When someone asked me about it, all of a sudden it finally came to mind exactly why I have this strict policy. Worship is done by people, living, breathing people, who walk into a church after a week of problems, disappointments, fears, frustrations, and joys, and take all those emotions they've accumulated during the week and give them over to God. When you walk into a house of worship, whether it's a church, a meeting room or a PT lab, you can almost feel the questions, the frustrations, the prayers--not unlike the experience of smelling the fragrant incense which represented the prayers in the ancient tabernacle. And worship is those people, sometimes the ones with the biggest questions, getting up front and praising God. When you put on the disembodied band music, who are they? Would they want to be in this place?

Not that I have anything against recordings, at home or in the car, when you can't hear a live performance. But the reason why people pay money to go to the concert hall to hear a symphony they've heard a million times before on a CD is because of the living quality of the music that's made by living people. And that quality, combined with the spirit of praising God, is what worship is all about.

Wednesday, February 14, 2007

Happy Valentine's Day

I had completely forgotten that today was Valentine's Day until I saw Google's logo bedecked with, of all things, a chocolate-dipped strawberry. Thinking that "Chocolate-Dipped Strawberry Day" was definitely a holiday to celebrate, I then noticed that it was a reference to Valentine's Day. So, in celebration of that holiday (although, I believe a much inferior reason to celebrate than my original idea), here is an essay about love that I wrote a while back.

God Loves Us

Today I was reading 1 John 4. Some texts require lots of exegesis to study, such as the beginning point of the 2300 days or the identity of the king of the North in Daniel 11:36-39. But some questions in the Bible are answered pretty simply and directly.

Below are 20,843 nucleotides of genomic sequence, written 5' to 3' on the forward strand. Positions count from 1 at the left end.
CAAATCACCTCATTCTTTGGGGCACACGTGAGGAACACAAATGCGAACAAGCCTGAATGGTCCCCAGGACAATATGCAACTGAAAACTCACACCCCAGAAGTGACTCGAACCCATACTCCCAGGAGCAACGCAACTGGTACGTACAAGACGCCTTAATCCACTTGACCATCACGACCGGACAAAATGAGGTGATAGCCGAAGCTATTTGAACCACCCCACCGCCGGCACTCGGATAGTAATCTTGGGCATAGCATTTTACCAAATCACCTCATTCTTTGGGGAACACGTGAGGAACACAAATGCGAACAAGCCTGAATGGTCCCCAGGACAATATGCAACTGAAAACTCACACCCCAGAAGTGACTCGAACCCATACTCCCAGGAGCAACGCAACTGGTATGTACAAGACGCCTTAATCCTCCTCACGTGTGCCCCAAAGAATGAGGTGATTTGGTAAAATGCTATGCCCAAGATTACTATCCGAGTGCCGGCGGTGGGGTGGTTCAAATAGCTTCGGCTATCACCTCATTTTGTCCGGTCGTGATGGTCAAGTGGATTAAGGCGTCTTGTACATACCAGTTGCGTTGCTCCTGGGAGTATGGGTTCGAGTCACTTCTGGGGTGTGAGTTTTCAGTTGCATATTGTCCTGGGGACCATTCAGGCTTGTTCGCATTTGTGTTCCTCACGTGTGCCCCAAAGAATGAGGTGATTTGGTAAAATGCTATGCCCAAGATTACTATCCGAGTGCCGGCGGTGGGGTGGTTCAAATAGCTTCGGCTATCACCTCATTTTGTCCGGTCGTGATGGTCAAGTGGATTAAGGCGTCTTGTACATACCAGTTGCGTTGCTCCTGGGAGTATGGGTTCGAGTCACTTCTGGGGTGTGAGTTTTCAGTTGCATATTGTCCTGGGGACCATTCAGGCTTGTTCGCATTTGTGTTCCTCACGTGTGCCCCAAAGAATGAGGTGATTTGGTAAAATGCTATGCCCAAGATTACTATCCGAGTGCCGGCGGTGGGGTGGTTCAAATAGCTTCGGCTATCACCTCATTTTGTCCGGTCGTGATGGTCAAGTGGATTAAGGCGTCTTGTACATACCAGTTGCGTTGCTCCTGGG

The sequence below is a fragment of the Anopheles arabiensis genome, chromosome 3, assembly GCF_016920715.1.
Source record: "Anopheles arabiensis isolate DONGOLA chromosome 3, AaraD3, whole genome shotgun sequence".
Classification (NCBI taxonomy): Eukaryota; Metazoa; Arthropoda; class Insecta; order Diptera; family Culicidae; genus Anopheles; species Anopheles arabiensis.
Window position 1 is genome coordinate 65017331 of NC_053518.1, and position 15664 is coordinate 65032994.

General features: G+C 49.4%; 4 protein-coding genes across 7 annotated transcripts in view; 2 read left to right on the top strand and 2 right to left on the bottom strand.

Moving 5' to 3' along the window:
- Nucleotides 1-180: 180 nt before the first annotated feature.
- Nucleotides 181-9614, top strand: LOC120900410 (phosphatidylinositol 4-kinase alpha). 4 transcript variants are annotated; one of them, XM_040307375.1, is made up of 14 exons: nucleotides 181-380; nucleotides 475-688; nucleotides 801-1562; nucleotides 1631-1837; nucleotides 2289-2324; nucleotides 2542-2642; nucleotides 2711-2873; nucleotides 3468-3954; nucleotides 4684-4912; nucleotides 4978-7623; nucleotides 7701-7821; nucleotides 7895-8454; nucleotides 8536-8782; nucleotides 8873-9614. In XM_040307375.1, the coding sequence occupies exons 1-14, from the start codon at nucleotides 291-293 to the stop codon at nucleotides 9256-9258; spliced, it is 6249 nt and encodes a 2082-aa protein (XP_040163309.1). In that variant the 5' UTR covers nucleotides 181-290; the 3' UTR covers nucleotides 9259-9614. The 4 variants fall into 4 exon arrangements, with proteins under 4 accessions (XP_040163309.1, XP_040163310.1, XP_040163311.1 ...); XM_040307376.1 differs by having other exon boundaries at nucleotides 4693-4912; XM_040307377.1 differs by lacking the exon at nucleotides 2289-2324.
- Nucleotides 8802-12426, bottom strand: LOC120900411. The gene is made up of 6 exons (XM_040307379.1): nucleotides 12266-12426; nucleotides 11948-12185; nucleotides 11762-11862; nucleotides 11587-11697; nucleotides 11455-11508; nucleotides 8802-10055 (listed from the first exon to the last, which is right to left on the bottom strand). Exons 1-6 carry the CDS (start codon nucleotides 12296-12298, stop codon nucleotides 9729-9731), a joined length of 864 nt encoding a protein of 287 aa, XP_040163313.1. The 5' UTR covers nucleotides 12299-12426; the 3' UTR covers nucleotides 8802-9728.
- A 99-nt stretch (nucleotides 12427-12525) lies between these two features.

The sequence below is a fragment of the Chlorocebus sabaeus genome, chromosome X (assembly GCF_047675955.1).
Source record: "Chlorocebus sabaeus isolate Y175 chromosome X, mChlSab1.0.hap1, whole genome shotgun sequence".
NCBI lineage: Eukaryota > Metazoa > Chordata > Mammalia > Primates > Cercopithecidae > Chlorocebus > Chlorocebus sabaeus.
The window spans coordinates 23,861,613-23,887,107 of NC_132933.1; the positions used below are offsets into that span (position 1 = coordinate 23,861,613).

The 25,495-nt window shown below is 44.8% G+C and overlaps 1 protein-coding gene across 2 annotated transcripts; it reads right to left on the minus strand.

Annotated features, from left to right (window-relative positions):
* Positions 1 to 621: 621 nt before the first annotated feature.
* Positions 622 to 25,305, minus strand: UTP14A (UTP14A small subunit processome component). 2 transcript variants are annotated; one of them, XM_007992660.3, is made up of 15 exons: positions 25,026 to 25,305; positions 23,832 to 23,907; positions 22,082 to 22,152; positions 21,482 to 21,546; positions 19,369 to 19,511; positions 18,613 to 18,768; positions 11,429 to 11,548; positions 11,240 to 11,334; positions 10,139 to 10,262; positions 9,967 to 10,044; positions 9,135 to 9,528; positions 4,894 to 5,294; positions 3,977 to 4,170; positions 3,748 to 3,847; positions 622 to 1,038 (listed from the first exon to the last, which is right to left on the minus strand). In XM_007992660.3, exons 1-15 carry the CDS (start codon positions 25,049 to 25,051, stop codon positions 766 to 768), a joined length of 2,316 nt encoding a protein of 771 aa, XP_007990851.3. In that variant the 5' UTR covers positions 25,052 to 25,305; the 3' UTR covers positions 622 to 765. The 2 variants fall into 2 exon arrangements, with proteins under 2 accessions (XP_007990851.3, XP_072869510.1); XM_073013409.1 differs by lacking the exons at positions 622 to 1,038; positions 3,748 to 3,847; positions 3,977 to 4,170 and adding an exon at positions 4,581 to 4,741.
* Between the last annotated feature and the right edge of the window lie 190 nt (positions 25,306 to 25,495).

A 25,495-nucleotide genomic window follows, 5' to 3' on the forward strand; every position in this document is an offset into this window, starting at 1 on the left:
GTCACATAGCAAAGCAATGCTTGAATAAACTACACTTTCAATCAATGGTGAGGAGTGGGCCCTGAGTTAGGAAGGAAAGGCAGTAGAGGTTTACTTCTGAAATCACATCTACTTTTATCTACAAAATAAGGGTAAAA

Q: Who loves us? How do we know we are loved?
A: 1 John 4:9–
"In this was manifested the love of God toward us, because that God sent his only begotten Son into the world, that we might live through him.

Q:Why should we love God?
A:1 John 4:18–
"We love him, because he first loved us."

It’s a pretty short study. There are probably 50 more points we can get out of the brief passage, each of them as important as eternity and just as comforting, too. But in this frantic, unloving world everyone needs to be presented with at least this information, right here; whether or not they choose to believe and embrace it or to rationalize it away and ignore it is their choice. But the simple statement–"He first loved us," means everything if you choose to believe it. Imagine, just imagine, being loved by the Creator and Sustainer of the universe! Looking outside at the world around us and knowing that it’s a gift to us from God, a token of His love. Everbody wants to be loved. And everybody knows that when a man is in love with a woman he will not give up easily but will do anything he can to try to win her love–cards, flowers, dates, sweet expressions of affection and assurance that he cares about her. Think how much farther God has gone to provide expression of His love for us–all the gifts of the natural world, and much more, the gift of Jesus to provide a way that He can be with us and us with Him, despite the gulf that exists now. That really is love.

Does your god love you?

Thursday, February 08, 2007

Barton Road

I still recall with pride the one--and possibly only--occcasion when I was able to embarrass Monica. It happened on a Sabbath at exactly 12:30 PM, at the intersection of Barton and Anderson, where I kicked a pine cone all the way as we crossed Barton Road, looking like a crazy person as the entire membership of University Church waited at the stoplight.

I was humbled yesterday when I walked back home from my eye appointment near the intersection of Barton and Mountain View. I didn't know that the optometrist was going to dialate my eyes, and I had not taken sunglasses with me because it was not bright enough in the morning to think of it. He gave me a ridiculous piece of flimsy brown plastic to serve as disposable sunglasses, which of course did not stay on my face and looked absolutely silly. When he gave them to me, I thought, "I'm not wearing this walking down Barton Road in the middle of a busy weekday!" But the moment I stepped outside into the California sunshine, the pain of the light started to overshadow even the embarrassment of having to wear the silly contraption. So there I was, walking westbound on Barton, right across from the one and only grocery store in town, along the main thoroughfare of Loma Linda, wearing a floppy piece of brown plastic on my face. Hopefully nobody recognized me, wearing my shades.

Wednesday, January 31, 2007

Disney Hall